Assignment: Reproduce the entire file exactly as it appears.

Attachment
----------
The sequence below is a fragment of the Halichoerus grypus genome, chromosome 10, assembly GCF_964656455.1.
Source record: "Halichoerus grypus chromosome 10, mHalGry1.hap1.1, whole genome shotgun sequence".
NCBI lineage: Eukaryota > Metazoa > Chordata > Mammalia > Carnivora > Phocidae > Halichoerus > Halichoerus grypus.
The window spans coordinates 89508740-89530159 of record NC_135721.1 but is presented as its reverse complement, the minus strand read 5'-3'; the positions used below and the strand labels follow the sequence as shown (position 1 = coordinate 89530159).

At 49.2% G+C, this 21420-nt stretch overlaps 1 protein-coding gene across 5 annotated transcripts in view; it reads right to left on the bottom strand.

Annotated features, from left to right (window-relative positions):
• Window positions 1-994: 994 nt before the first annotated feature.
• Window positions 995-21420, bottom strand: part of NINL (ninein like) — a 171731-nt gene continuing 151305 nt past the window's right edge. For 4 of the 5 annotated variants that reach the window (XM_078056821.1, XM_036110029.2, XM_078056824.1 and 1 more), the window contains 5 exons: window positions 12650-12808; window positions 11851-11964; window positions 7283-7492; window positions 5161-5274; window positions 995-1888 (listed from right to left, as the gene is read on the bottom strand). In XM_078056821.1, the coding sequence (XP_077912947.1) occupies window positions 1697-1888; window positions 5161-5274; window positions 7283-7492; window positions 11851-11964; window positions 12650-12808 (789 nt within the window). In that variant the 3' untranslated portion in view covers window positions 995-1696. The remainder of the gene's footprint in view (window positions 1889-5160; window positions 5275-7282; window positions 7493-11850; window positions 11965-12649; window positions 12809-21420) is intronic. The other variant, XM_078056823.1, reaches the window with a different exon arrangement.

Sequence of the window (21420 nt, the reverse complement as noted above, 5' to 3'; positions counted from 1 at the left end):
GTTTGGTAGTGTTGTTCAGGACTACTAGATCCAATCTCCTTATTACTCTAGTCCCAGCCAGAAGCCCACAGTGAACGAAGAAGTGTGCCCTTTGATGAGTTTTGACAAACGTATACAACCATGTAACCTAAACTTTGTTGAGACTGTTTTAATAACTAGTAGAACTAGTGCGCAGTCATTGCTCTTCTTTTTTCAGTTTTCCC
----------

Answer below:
The sequence below is a fragment of the Halichoerus grypus genome, chromosome 10, assembly GCF_964656455.1.
Source record: "Halichoerus grypus chromosome 10, mHalGry1.hap1.1, whole genome shotgun sequence".
NCBI lineage: Eukaryota > Metazoa > Chordata > Mammalia > Carnivora > Phocidae > Halichoerus > Halichoerus grypus.
The window spans coordinates 89508740-89530159 of record NC_135721.1 but is presented as its reverse complement, the minus strand read 5'-3'; the positions used below and the strand labels follow the sequence as shown (position 1 = coordinate 89530159).

At 49.2% G+C, this 21420-nt stretch overlaps 1 protein-coding gene across 5 annotated transcripts in view; it reads right to left on the bottom strand.

Annotated features, from left to right (window-relative positions):
• Window positions 1-994: 994 nt before the first annotated feature.
• Window positions 995-21420, bottom strand: part of NINL (ninein like) — a 171731-nt gene continuing 151305 nt past the window's right edge. For 4 of the 5 annotated variants that reach the window (XM_078056821.1, XM_036110029.2, XM_078056824.1 and 1 more), the window contains 5 exons: window positions 12650-12808; window positions 11851-11964; window positions 7283-7492; window positions 5161-5274; window positions 995-1888 (listed from right to left, as the gene is read on the bottom strand). In XM_078056821.1, the coding sequence (XP_077912947.1) occupies window positions 1697-1888; window positions 5161-5274; window positions 7283-7492; window positions 11851-11964; window positions 12650-12808 (789 nt within the window). In that variant the 3' untranslated portion in view covers window positions 995-1696. The remainder of the gene's footprint in view (window positions 1889-5160; window positions 5275-7282; window positions 7493-11850; window positions 11965-12649; window positions 12809-21420) is intronic. The other variant, XM_078056823.1, reaches the window with a different exon arrangement.

Sequence of the window (21420 nt, the reverse complement as noted above, 5' to 3'; positions counted from 1 at the left end):
GTTTGGTAGTGTTGTTCAGGACTACTAGATCCAATCTCCTTATTACTCTAGTCCCAGCCAGAAGCCCACAGTGAACGAAGAAGTGTGCCCTTTGATGAGTTTTGACAAACGTATACAACCATGTAACCTAAACTTTGTTGAGACTGTTTTAATAACTAGTAGAACTAGTGCGCAGTCATTGCTCTTCTTTTTTCAGTTTTCCC